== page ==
Oral Presentation Australian Diabetes Society and the Australian Diabetes Educators Association Annual Scientific Meeting 2014

Gestational Weight Gain in Obese Women with Gestational Diabetes: Maternal and Baby Outcomes in a Multi-ethnic Cohort in South Western Sydney (#146)

Jeff R Flack 1 2 , Glynis P Ross 1 3 , Robyn A Barnes 1 , Bin B Jalaludin 2 4 , Tang Wong 1 2
  1. Diabetes Centre, Bankstown-Lidcombe Hospital, Bankstown, NSW, Australia
  2. University of NSW, Sydney, NSW, Australia
  3. University of Sydney, Sydney, NSW, Australia
  4. Epidemiology, Healthy People and Places Unit, South Western Sydney Local Health District, Liverpool, NSW, Australia

Background: We previously reported pregnancy outcomes in obese women with gestational diabetes(GDM)(1).
Aim: To assess maternal and baby outcomes and effect of gestational weight gain(GWG) in a multi-ethnic cohort of women with obesity and GDM in South Western Sydney.
Methods: Retrospective analysis of prospectively collected data, (1993-2013), on women diagnosed by ADIPS(1998) criteria(2). We assessed those with complete data including: ethnicity, pre-pregnancy BMI (based on self-reported weight), and last clinic weight recorded <4 weeks pre-delivery. We compared women with BMI 30-34.9kg/m2(Group1) to those with BMI≥35kg/m2(Group2). We also assessed total pregnancy weight gain divided by weeks to last recorded weight in three GWG groups: GroupA <0.18 kg/week; GroupB 0.18-0.27 kg/week; GroupC >0.27 kg/week based on Institute Of Medicine(IOM) recommendations(3). Selected women had delivery outcome data and the majority had a post-partum oGTT. We assessed six outcomes: insulin use, caesarean delivery, early delivery(<37 weeks), large and small for gestational age birthweight(LGA, SGA), plus 6-8 week post-partum glucose tolerance test(oGTT) data (where available). Birthweights were categorized SGA(<10th percentile) and LGA(>90th percentile) using the website www.gestation.net(4). We calculated Relative Risk(RR) and 95% confidence intervals(95%CI).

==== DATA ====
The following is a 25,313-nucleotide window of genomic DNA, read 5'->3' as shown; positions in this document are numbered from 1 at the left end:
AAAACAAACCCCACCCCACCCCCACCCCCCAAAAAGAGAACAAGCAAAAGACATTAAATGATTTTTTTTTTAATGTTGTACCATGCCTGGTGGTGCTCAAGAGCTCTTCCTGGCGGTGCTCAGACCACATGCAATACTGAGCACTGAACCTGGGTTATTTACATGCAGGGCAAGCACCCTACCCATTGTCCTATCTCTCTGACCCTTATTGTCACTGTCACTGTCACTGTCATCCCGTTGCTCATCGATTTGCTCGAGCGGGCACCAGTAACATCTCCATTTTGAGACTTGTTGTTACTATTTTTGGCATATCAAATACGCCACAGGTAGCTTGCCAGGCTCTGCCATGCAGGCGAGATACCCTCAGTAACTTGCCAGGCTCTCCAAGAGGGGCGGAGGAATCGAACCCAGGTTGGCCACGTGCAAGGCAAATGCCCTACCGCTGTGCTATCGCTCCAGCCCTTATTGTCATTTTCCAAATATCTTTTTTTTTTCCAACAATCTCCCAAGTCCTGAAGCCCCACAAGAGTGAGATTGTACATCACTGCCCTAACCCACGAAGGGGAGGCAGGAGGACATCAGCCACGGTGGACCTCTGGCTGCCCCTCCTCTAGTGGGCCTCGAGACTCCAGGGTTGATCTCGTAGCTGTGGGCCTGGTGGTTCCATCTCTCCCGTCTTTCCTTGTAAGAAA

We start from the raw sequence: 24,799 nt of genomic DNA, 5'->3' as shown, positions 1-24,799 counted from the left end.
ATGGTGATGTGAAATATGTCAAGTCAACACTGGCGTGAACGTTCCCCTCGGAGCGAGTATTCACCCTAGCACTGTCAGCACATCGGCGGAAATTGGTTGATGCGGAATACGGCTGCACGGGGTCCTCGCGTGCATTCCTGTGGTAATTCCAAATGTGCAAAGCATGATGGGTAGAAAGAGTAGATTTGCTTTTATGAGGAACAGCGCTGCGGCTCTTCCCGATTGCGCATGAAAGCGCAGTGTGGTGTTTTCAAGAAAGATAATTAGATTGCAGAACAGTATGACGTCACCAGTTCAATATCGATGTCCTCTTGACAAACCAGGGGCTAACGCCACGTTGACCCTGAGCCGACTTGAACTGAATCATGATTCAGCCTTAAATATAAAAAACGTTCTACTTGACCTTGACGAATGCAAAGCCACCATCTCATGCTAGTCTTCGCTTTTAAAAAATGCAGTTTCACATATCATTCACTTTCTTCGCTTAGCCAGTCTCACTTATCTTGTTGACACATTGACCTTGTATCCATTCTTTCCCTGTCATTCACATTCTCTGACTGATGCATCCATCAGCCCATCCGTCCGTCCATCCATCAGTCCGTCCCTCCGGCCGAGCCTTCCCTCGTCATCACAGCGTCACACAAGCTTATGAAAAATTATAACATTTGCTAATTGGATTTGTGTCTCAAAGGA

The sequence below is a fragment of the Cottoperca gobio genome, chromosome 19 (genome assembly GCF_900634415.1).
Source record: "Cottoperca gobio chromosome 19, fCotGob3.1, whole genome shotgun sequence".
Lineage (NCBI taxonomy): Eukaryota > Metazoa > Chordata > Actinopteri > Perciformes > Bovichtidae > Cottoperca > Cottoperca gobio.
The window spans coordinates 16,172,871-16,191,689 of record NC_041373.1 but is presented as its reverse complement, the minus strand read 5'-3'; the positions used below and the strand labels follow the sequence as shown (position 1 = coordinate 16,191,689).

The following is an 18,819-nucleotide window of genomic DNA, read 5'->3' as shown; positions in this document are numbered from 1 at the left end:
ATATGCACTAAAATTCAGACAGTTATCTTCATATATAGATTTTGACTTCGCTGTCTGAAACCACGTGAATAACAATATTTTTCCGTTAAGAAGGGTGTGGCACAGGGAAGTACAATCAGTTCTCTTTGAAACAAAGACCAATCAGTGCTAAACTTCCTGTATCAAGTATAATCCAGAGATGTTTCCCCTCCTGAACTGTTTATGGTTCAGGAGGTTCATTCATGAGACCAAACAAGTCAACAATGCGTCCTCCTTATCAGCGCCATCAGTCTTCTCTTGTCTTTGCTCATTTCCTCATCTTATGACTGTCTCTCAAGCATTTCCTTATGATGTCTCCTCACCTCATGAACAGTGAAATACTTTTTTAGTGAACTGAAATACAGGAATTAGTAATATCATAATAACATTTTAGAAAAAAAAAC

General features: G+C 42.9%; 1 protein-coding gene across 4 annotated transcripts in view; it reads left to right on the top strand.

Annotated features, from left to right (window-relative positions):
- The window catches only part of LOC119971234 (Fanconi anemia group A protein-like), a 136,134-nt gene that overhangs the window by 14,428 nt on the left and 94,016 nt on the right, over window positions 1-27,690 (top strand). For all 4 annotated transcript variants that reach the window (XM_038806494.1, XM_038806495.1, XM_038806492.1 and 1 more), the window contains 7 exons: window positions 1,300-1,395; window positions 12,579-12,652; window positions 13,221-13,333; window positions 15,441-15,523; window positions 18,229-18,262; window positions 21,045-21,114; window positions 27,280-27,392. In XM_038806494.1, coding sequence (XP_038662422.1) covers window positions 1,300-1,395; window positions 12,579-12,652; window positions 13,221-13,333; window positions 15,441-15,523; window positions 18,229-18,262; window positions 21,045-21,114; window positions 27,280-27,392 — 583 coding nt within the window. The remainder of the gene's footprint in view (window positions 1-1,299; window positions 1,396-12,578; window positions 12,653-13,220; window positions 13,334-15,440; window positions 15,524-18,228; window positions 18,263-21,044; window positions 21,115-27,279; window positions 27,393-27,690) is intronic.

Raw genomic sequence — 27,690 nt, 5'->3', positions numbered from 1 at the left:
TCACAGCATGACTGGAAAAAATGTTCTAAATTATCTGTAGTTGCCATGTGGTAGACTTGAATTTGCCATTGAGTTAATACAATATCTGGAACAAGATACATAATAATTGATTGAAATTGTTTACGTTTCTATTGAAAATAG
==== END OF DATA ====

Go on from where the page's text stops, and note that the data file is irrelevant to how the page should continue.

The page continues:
Results: There were 740 women [with oGTT data for 393(53.1%), (mean±SD) 9.7±2.6 weeks post-partum]: Group1 n=434; Group2 n=306; and 94.5% had GWG data: GroupA n=201; GroupB n=137; GroupC n=361. Table1 and Table2 show significant differences for Group2 versus Group1 and for GWG Groups. The findings were: Group2 was more likely to have insulin therapy and an abnormal post-partum oGTT. For GWG, there were no significant differences for GroupB versus GroupA, but there was more insulin therapy, greater risk of LGA births and less risk of SGA births amongst those gaining more weight than recommended (GroupC) compared to less weight than recommended (GroupA).


Conclusions: In this cohort, the findings highlight the importance of weight management in obese women with GDM.
Acknowledgments: All the Diabetes Educators who collected data and maintained the database and Professor Jason Gardosi for permission to use his bulk centile calculator.

  1. Impact of obesity on pregnancy outcomes in women with gestational diabetes mellitus. Jeff R Flack, Glynis P Ross, Robyn A Barnes. Abstract 106, Proceedings Australasian Diabetes In Pregnancy Society Meeting Sydney Aug 2013.
  2. Hoffman L, Nolan C, Wilson JD, Oats JJN, Simmons D. Gestational diabetes mellitus – management guidelines. The Australasian Diabetes in Pregnancy Society. Med J Aust 1998; 169:93–97.
  3. Institute of Medicine and National Research Council. Weight Gain During Pregnancy: Reexamining the Guidelines. Washington DC: The National Academies Press, 2009.
  4. Gardosi J, Francis A. Customised Weight Centile Calculator – GROW-Centile v5.15/6.4 2009. Gestation Network, www.gestation.net (v5.15: individual; v6.4: bulk centiles).